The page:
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In 1888, young Helen Keller traveled to Boston with her teacher, Annie Sullivan, where they met a man who would change her life: Boston Transcript columnist and editor Joseph Edgar Chamberlin. Throughout her childhood and young adult years, Keller spent weekends and holidays at Red Farm, the Chamberlins' home in Wrentham, Massachusetts, a bustling environment where avant-garde writers, intellectuals, and social reformers of the day congregated. Keller eventually called Red Farm home for a year when she was sixteen.
Informed by previously unpublished letters and extensive research, Letters from Red Farm explores for the first time Keller's deep and enduring friendship with the man who became her literary mentor and friend for over forty years. Written by Chamberlin's great-great granddaughter, this engaging story imparts new insights into Keller's life and personality, introduces the irresistible Chamberlin to a modern public, and follows Keller's burgeoning interest in social activism, as she took up the causes of disability rights, women's issues, and pacifism.
About the Author
ELIZABETH EMERSON is a former grant writer and award-winning artist based in Chapel Hill, North Carolina. She has contributed material to PBS's film biography Becoming Helen Keller and written guest articles for the American Foundation for the Blind's Helen Keller Archival Collection and the Perkins Archives' newsletter.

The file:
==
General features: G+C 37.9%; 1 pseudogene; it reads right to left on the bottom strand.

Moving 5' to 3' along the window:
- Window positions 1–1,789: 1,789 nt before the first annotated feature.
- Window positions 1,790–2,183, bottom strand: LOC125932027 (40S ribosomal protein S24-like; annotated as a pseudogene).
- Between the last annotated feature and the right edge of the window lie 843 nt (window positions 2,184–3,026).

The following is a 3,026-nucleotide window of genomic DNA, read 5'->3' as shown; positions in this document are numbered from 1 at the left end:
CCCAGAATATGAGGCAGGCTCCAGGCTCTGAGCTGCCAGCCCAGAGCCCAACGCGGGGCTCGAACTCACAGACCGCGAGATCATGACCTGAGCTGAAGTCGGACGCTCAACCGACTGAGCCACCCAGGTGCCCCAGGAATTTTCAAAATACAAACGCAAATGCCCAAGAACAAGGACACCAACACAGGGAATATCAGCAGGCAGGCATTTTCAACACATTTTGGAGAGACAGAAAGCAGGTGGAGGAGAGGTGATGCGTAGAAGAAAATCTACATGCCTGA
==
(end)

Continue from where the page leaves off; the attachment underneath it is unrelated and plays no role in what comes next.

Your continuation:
"Adds new perspective on Keller, and gives glimpse to an enormously important figure in her education, development, and life."—Boston Globe
"I've read about Helen Keller many times throughout my life, so imagine my amazement in discovering the stunning revelations in this book. I won't spoil the stories, but the letters from Keller and her friends make her feel even more relatable to contemporary readers. I highly recommend this book for anyone interested in learning more about Helen Keller and the many wonderful people she befriended."—Haben Girma, author of Haben: The Deafblind Woman Who Conquered Harvard Law
“Most people only know Helen Keller (and her teacher, Annie Sullivan) through the cliched account of the so-called ‘miracle’ at the water pump when she was six years old. This book is a riveting supplement to the familiar narrative—telling the fascinating story of the friendship between Helen and the journalist Joseph Edgar Chamberlin who was in many ways more of a kindred spirit to Helen than Annie herself.”—Max Wallace, New York Times best-selling author of Love & Death: The Murder of Kurt Cobain
"The book immediately draws the reader in, as Emerson's personal connection to Chamberlin makes her a unique guide through the material. Her descriptions, observations, and explication are smart, well-written, and propel the reader forward. It's a fascinating well-told story."—Patricia J. Fanning, author of Artful Lives: The Francis Watts Lee Family and Their Times
"Emerson's delight in her discoveries is clear from the start, as she captures Chamberlin's role in Keller's life and offers a helpful interpretation of its importance. Those interested in journalism will find the stories of Chamberlin's work and his journalistic voice on social issues fascinating.”—Leah Blatt Glasser, author of In a Closet Hidden: The Life and Work of Mary E. Wilkins Freeman